How long until you expect to retire? The younger you are when you begin saving, the more time until your retirement date, and the greater benefit you can yield from a Roth 401(k). Over time, the compounding interest and potential appreciation of your savings may offset the taxes you pay on those contributions.
While these questions can provide some easy guidance on the choice between a traditional 401(k) or Roth 401(k), it is important to engage your financial advisors to understand all the implications of your decision, including the risks and benefits based on your unique circumstances. In many instances, you could have an opportunity to convert a traditional 401(k) to a Roth 401(k) and yield the added benefit of tax-free withdrawals in retirement. Or you may be able to convert your Roth 401(K) to a Roth IRA and allow your savings to continue growing tax-free without the burden of required minimum distributions. Each scenario requires precise timing and execution to maximize tax efficiency.
About the Author: Olga Ismail is a retirement plan consultant in the Ft. Lauderdale, Fla., office of Provenance Wealth Advisors (PWA), an Independent Registered Investment Advisor affiliated with Berkowitz Pollack Brant Advisors + CPAs, and a registered representative with Raymond James Financial Services. For more information, call (954) 712-8888 or email email@example.com.
Provenance Wealth Advisors (PWA), 515 E. Las Olas Blvd., Ft. Lauderdale, FL 33301 (954) 712-8888.
Olga Ismail is a registered representative of and offers securities through Raymond James Financial Services, Inc., Member FINRA/SIPC. Raymond James is not affiliated with and does not endorse the opinions or services of Berkowitz Pollack Brant Advisors + CPAs. PWA is not a registered broker/dealer and is independent of Raymond James Financial Services. Investment Advisory Services offered through Raymond James Financial Services Advisors, Inc., and Provenance Wealth Advisors.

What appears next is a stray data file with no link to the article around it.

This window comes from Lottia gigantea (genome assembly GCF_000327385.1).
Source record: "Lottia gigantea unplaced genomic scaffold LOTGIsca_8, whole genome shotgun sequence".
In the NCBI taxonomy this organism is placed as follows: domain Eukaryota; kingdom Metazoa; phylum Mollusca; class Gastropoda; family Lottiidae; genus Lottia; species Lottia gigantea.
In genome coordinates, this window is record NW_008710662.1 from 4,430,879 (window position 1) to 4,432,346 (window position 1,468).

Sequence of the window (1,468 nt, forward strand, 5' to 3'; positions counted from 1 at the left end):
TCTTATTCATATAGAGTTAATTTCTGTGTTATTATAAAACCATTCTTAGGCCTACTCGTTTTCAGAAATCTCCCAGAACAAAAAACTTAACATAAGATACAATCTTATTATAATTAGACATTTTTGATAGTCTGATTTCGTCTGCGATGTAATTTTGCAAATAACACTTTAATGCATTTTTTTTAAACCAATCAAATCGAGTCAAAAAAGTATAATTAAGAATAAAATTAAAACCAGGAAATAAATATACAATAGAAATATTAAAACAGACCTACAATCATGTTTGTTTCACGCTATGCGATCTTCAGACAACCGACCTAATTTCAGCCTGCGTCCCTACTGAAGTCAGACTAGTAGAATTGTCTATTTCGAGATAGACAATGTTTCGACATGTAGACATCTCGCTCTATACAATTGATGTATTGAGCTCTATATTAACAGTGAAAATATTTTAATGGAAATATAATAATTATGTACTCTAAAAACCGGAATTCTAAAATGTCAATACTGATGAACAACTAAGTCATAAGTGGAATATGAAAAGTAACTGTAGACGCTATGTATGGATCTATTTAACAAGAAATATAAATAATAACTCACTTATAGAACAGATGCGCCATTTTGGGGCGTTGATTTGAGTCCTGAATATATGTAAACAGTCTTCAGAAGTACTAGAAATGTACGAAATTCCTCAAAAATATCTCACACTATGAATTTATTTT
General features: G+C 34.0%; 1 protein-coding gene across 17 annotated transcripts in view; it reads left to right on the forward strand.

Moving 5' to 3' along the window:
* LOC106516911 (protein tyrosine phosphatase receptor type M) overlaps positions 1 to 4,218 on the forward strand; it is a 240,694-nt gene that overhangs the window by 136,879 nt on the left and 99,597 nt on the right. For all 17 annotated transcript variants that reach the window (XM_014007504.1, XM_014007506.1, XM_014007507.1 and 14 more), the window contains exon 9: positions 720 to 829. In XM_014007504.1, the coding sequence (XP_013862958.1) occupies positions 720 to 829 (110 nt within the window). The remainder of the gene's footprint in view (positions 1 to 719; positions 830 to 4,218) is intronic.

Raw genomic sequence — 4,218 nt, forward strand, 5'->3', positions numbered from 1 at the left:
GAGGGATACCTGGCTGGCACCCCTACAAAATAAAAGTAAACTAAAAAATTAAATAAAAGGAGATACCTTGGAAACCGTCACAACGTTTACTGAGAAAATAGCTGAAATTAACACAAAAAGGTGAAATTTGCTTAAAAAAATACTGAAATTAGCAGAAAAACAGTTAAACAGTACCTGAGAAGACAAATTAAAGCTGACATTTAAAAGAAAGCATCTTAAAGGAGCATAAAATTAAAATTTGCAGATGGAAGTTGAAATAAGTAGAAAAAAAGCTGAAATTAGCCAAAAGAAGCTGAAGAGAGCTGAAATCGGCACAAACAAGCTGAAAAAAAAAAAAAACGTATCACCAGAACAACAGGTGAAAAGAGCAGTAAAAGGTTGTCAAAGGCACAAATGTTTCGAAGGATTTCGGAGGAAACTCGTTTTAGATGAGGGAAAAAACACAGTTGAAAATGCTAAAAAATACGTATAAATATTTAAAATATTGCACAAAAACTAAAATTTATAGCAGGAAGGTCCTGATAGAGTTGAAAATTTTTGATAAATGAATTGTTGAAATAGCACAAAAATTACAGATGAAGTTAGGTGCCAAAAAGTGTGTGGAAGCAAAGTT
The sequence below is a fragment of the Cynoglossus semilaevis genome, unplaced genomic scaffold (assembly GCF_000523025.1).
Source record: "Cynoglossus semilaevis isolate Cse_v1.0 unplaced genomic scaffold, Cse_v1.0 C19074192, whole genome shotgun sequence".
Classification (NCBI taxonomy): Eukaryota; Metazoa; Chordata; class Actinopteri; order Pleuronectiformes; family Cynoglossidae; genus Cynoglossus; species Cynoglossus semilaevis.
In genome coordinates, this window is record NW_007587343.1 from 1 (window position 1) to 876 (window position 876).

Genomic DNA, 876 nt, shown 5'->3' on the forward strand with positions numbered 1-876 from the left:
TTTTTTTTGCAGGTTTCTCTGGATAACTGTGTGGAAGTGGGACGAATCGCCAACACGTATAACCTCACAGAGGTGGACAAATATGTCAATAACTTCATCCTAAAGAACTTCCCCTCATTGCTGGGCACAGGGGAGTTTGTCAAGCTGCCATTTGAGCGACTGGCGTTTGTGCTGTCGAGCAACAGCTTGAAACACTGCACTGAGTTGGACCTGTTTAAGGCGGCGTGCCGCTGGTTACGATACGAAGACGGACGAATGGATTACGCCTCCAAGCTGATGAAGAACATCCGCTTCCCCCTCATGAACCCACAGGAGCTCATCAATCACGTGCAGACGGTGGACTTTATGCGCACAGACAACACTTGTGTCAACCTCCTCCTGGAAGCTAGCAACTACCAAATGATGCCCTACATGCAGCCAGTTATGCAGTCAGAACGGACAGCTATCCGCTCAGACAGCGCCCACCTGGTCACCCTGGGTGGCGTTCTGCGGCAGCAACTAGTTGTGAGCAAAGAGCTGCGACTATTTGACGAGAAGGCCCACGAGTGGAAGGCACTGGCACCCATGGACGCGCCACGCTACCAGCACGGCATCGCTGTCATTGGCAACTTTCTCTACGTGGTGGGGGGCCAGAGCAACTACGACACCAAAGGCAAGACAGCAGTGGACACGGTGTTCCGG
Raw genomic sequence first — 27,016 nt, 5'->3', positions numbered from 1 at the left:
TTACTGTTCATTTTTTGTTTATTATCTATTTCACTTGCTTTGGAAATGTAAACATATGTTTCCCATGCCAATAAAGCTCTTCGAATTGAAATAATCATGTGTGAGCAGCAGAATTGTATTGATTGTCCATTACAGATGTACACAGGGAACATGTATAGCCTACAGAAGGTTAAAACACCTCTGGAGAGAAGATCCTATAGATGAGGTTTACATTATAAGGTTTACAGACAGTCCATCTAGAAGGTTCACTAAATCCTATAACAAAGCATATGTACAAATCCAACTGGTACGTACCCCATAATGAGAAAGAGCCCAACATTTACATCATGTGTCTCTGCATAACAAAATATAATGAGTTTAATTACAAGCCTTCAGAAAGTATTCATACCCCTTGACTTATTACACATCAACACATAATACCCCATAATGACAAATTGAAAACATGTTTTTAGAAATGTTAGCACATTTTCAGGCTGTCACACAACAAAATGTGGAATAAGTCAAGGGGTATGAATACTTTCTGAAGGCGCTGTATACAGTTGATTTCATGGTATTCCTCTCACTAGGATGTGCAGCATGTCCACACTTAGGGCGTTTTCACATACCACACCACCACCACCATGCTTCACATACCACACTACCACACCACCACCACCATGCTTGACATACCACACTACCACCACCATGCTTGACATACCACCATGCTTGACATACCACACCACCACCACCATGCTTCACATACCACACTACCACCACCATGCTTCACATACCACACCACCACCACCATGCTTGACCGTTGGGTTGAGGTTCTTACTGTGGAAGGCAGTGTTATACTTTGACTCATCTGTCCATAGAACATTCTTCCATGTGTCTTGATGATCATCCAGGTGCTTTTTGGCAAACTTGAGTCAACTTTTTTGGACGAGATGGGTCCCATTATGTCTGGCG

This material is being provided for information purposes only and is not a complete description, nor is it a recommendation. Any opinions are those of PWA and not necessarily those of Raymond James. You should discuss any tax or legal matters with the appropriate professional. The information contained in this report has been obtained from sources considered to be reliable, but Raymond James does not guarantee that the foregoing material is accurate or complete.
401(k) plans are long-term retirement savings vehicles. Withdrawal of pre-tax contributions and/or earnings will be subject to ordinary income tax and, if taken prior to age 59 1/2, may be subject to a 10 percent federal tax penalty. Investing involves risk, investors may incur a profit or loss regardless of the strategy or strategies employed. Future investment performance cannot be guaranteed. Matching contributions from an employer may be subject to a vesting schedule. Please review your retirement plan documents or consult with a financial professional for more information.
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Posted on November 2, 2022